What to do about a personal data leak or breach – Before and After
This recent news roundup mentioned that the state of California has leaked and mishandled data on thousands of gun owners. This has come up before. Data leaks and breaches always seem frustrating and sad. While I would love to see strict penalties for poor security and mishandling that lead to data leaks and exposure, this also got me thinking – what _can_ we do to prepare for or prevent a personal data leak?
The Prepared site has excellent articles and forum posts on general digital security and preparedness. But what about data breaches specifically? Here are some intro steps from a bit of light research:
What to do before and after a data breach:
- Use encrypted text messages. Install Signal – the most secure, open source, encrypted text messaging app. Keep your data private. You can use Signal for all texts on your phone – it will simply use encryption with anyone else who also has Signal, but still send regular text messages to those who do not. Then you can invite them to improve their texting too.
- Use a password manager. Don’t store your sensitive information inside emails etc.
- Don’t give out your Social Security Number (SSN). Or other very sensitive info. This may depend on geography. In North America there are usually only two places that need to know about your SSN: Your employer (so you can get paid), and your bank. That is it. Many other places try to ask and get this information. Tell them no. Often you may find them sheepishly admit the information was “optional”, and they will back down.
- Sign up your email address at https://haveibeenpwned.com/ . This is an interesting website that monitors data breaches and will email you if it finds that your email address has been included in a data leak. A good way to at least be aware that your information may have been exposed.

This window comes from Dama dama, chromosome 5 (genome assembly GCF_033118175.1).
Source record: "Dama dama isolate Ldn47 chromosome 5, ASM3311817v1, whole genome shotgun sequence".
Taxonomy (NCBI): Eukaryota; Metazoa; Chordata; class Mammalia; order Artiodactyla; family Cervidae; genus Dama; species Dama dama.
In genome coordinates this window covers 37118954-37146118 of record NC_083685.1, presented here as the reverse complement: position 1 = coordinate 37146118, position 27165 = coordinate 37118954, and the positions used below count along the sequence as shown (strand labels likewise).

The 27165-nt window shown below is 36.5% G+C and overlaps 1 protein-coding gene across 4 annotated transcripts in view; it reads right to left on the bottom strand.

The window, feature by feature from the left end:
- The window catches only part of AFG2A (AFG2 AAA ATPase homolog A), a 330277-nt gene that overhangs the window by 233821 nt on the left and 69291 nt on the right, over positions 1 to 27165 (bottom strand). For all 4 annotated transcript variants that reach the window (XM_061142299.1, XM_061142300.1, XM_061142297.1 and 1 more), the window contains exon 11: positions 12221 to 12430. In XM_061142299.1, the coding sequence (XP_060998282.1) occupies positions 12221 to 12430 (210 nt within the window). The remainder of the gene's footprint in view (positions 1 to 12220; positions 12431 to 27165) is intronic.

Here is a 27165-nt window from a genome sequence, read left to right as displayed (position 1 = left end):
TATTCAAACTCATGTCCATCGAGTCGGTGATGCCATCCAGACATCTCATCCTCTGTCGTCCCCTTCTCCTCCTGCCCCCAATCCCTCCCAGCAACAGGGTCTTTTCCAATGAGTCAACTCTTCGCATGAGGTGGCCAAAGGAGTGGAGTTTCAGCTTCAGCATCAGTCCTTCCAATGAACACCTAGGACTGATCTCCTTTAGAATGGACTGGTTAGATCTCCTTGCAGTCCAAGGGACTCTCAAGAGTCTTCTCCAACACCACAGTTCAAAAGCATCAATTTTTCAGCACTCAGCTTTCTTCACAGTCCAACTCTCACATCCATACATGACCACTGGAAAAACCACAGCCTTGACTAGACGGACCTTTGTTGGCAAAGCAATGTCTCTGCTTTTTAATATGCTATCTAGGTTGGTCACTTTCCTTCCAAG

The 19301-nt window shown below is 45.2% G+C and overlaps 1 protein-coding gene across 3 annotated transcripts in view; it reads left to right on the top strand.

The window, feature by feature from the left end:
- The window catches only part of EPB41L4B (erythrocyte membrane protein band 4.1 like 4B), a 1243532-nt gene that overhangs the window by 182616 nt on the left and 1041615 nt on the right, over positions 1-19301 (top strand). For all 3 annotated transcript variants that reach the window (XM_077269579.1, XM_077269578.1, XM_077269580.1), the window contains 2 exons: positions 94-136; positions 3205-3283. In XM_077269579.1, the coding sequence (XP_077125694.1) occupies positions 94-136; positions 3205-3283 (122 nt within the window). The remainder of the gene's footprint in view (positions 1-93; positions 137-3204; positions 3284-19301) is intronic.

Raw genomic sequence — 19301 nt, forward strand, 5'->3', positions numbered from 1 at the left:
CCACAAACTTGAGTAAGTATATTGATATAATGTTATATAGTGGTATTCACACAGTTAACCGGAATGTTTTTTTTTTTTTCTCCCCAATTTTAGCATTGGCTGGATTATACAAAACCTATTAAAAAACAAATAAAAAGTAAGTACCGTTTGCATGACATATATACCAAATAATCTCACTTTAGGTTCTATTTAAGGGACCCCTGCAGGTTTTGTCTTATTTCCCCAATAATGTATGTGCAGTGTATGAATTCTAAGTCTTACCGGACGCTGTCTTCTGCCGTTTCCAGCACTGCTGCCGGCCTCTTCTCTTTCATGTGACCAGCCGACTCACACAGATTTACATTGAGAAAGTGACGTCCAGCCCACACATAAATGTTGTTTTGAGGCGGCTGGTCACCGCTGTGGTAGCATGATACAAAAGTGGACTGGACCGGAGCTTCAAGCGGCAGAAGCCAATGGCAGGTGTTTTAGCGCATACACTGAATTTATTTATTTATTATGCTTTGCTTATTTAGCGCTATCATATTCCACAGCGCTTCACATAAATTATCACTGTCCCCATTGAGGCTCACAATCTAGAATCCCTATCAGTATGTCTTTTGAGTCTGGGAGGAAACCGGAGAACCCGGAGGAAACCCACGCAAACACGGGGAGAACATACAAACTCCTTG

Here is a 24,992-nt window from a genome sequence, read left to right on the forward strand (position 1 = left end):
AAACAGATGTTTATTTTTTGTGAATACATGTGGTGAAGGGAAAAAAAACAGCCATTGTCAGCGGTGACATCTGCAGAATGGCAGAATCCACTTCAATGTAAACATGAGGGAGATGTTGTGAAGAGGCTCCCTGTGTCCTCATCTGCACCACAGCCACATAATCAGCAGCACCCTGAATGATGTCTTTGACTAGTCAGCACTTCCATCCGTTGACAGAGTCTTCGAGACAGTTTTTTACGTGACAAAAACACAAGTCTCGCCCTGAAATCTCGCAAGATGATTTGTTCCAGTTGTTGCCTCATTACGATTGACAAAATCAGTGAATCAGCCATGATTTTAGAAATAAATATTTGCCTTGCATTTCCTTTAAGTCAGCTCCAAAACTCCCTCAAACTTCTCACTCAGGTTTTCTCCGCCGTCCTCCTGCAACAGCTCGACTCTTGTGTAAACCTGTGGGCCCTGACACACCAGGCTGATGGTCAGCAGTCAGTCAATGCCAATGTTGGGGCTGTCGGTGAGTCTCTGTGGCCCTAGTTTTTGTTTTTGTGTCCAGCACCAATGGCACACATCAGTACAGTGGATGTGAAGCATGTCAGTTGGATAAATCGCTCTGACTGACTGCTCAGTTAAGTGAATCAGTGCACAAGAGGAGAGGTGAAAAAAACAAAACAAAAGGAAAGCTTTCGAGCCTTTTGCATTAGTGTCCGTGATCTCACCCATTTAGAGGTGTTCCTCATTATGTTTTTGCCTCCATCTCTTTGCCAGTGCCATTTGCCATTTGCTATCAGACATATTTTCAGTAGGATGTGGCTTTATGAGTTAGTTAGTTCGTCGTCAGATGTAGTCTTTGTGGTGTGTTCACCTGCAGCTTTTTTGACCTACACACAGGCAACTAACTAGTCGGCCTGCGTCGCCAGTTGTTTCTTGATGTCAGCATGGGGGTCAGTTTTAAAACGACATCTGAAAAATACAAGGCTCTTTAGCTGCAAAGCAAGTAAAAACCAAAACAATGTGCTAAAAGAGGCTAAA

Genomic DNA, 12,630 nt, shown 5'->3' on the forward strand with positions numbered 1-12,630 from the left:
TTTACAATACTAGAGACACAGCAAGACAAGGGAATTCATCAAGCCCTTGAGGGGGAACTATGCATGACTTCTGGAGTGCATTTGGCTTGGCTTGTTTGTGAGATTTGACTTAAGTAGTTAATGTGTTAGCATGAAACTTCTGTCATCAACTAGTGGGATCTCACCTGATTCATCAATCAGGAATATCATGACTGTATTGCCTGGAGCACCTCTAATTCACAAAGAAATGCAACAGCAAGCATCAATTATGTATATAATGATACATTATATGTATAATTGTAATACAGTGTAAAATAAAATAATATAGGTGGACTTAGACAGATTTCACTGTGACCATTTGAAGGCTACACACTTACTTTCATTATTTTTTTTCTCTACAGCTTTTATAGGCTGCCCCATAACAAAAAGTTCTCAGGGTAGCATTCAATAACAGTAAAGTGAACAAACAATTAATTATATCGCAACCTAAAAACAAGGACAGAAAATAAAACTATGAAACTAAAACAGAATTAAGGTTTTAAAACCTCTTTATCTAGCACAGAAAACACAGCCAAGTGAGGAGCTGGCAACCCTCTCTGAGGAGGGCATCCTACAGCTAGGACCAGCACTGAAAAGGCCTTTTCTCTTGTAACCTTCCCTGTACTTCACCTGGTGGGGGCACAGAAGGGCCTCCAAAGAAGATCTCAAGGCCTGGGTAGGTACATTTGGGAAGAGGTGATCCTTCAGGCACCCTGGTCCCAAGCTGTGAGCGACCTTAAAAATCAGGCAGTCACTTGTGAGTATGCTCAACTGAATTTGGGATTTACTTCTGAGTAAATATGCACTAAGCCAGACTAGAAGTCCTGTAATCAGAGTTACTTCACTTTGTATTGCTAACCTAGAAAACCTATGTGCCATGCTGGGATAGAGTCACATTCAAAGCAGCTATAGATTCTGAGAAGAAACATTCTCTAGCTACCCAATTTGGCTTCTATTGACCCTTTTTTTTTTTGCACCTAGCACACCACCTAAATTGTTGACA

- Get a backup credit card and/or bank account. If you have the ability, having one main credit card but also a backup card can help to ensure you still have a way to operate or pay your bills if your main card is stolen or compromised. Likewise – opening two different bank accounts at different _types_ of institutions with different risk profiles – e.g. one large national bank and one local credit union. Storing some funds in each can help to make sure you still have access to some of your money.
- Keep some cash on hand. So you can keep operating even if everything goes down.
- Freeze and set a PIN on your credit file. Equifax, Experian, and TransUnion will let you set a PIN – like a password – that must be used to unfreeze your credit account. This should prevent or make it more difficult for anyone to take out a loan in your name or otherwise access your credit. If you want to take out a loan or apply for credit yourself, you can simply call them with the PIN to unfreeze, and then re-freeze your account.
- Get and read your own credit report every six months. This can be a painful process, but the three firms above should let you get a free copy of your own credit report. Emphasis on free: they are not allowed to charge for it. However, they often make this intentionally difficult and confusing by adding many “upgrade” tiers and options, and changing the name to things like “consumer disclosure report” instead. Checking your report e.g. every six months can help you to spot if anyone used or tried to use your credit account.
- Consider credit- or identity-protection. I am wary of these services and have never tried them. I am not sure how much they actually help in the event anything happens. Would love to hear from anyone who has had good or bad experiences with identity protection.
- Call the company or organization and confirm whether your data was included in the breach or leak.
- Find out what type of data was affected. If your credit card info was leaked, you probably want to call your credit card company to cancel and replace the card.
- See if the company now offers help, or offers free identity protection after the fact. They may be able to help you get back to normal.
- Change the password on any accounts that were affected.
What other ideas or actions can you think of?
- Forum post “Getting Weekly Credit Reports”. Thanks to community member Supersonic for posting.